The latest news from academia, regulators
research labs and other things of interest
Posted: Jun 05, 2013
Nano-Engineered Applications, Inc. Signs Agreement to Develop New Nanosensor for the Detection of Pesticides, Pathogens and Potency in Plants
(Nanowerk News) Nano Engineered Applications, Inc. (NEA), an Innovation Economy® Venture, signed this month a multi-year, multi-phased product development and distribution agreement to develop products and a testing platform capable of detecting specific volatile organic compounds (VOCs) released by plants when heated to specific temperatures.
Applications for this new Nano-sensor include detection of deadly pathogens including toxic pesticides, like Permethrin, in the global food supply chain. In addition, the Nano-sensor will have relevance to industries seeking to measure potency or quality of specific compounds in plants.
NEA’s technology was licensed by NEA and was developed, prior to the license, with the support of the National Institutes of Health and the University of California, Riverside. NEA now is developing a range products and applications for a diverse set of industries. This new collaboration will be the first time the NEA sensor will be customized for food safety and potency measurements.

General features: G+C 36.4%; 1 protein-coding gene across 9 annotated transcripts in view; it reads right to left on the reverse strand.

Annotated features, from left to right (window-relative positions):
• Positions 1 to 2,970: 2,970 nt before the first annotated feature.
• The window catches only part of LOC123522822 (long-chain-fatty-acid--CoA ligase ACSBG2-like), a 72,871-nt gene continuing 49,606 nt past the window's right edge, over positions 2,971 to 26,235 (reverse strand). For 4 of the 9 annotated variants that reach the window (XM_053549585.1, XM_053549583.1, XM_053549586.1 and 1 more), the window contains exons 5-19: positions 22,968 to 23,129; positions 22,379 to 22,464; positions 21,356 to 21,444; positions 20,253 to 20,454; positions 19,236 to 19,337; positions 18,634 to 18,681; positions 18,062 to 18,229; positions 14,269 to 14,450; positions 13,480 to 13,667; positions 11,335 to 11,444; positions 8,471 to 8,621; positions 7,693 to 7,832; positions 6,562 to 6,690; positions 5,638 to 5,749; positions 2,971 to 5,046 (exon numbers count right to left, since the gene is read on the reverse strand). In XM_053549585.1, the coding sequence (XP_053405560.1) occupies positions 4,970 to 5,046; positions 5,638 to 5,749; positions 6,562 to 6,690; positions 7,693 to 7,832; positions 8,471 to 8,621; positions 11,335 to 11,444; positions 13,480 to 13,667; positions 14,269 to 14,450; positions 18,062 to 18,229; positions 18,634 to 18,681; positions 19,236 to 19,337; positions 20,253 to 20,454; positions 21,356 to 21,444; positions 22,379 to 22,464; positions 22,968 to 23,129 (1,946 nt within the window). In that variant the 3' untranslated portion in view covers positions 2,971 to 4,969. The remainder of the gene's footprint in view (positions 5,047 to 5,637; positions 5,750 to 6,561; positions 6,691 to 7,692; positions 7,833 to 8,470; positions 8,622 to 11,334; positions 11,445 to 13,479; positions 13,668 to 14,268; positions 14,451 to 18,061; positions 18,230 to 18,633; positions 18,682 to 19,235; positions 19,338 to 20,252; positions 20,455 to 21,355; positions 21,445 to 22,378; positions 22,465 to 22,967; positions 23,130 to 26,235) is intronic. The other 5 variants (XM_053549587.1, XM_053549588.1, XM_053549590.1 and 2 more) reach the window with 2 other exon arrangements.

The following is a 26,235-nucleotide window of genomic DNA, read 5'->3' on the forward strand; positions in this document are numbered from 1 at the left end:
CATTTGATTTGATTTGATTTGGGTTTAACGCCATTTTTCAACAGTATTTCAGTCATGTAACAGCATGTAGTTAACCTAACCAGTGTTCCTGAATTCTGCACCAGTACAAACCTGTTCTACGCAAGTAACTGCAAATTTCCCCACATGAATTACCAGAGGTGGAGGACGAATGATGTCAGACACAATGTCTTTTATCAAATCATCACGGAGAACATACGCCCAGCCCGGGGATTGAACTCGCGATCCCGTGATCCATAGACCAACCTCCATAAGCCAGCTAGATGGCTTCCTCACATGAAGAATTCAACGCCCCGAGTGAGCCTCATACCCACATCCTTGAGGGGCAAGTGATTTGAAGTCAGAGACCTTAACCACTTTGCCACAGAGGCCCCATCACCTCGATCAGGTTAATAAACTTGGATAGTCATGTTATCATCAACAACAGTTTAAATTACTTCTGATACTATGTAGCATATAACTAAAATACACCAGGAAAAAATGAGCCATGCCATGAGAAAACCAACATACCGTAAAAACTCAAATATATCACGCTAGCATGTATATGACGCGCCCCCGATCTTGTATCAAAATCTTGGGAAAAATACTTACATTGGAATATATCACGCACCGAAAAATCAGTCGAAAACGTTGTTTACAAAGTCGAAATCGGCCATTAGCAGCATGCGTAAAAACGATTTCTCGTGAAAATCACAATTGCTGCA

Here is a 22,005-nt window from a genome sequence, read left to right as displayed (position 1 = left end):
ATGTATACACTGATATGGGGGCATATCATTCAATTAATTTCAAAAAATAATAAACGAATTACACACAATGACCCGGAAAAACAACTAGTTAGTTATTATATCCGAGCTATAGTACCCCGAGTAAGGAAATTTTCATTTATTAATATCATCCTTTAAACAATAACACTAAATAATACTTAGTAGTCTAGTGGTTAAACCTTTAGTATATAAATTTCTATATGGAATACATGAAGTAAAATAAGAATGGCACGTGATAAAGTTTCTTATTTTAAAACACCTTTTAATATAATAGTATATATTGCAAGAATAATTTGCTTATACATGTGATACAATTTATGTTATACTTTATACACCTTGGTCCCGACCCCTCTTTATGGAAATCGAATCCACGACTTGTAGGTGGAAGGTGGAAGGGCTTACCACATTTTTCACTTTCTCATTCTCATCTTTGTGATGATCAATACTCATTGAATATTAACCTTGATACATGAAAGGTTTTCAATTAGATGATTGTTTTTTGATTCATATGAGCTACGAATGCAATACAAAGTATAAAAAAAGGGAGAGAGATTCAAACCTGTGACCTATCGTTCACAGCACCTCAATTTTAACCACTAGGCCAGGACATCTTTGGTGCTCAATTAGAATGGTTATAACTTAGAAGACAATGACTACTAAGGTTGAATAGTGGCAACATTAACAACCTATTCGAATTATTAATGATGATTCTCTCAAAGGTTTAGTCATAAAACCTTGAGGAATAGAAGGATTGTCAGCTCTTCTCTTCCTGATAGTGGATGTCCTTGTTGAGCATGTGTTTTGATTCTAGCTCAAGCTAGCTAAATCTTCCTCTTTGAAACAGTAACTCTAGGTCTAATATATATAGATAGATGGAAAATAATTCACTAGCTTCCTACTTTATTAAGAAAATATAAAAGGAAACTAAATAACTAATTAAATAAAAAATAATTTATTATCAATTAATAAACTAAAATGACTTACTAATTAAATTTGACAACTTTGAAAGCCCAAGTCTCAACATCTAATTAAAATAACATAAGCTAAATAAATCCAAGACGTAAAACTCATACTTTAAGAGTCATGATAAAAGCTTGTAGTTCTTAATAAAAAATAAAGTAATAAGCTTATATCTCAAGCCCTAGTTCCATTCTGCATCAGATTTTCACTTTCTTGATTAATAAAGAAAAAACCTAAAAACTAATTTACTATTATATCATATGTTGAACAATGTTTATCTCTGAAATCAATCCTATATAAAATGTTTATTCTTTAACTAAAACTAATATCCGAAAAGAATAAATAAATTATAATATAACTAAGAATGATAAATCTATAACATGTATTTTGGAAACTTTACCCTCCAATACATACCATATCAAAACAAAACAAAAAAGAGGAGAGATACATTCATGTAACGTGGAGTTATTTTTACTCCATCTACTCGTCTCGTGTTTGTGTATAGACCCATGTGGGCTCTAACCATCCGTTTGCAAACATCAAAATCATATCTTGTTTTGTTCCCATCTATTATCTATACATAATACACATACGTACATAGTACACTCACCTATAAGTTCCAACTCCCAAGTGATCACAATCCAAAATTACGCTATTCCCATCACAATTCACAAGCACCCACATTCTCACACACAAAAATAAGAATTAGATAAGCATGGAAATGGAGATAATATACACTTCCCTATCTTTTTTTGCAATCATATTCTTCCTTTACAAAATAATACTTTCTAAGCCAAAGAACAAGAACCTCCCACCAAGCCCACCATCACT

“This collaboration will, when successful, usher in a new era of transparency and efficiency for measuring the level of pesticides and other chemicals in plants we use for food and medicine,” said Stephen F. Abbott, President of NEA. “Our work will also make the technology available to a broad number of applications that are important for a range of new and existing industries globally.”
The agreement between NEA and its collaborator, currently under confidentiality agreement, is comprised of two phases: first, establishing efficacy of NEA’s sensors with these VOCs; and second, should phase one be successful, the development of hand-held products to detect VOCs.
The development effort is currently underway and remains confidential. NEA will issue information about the resulting products and technology – and their anticipated uses – if the initial scientific development is successful.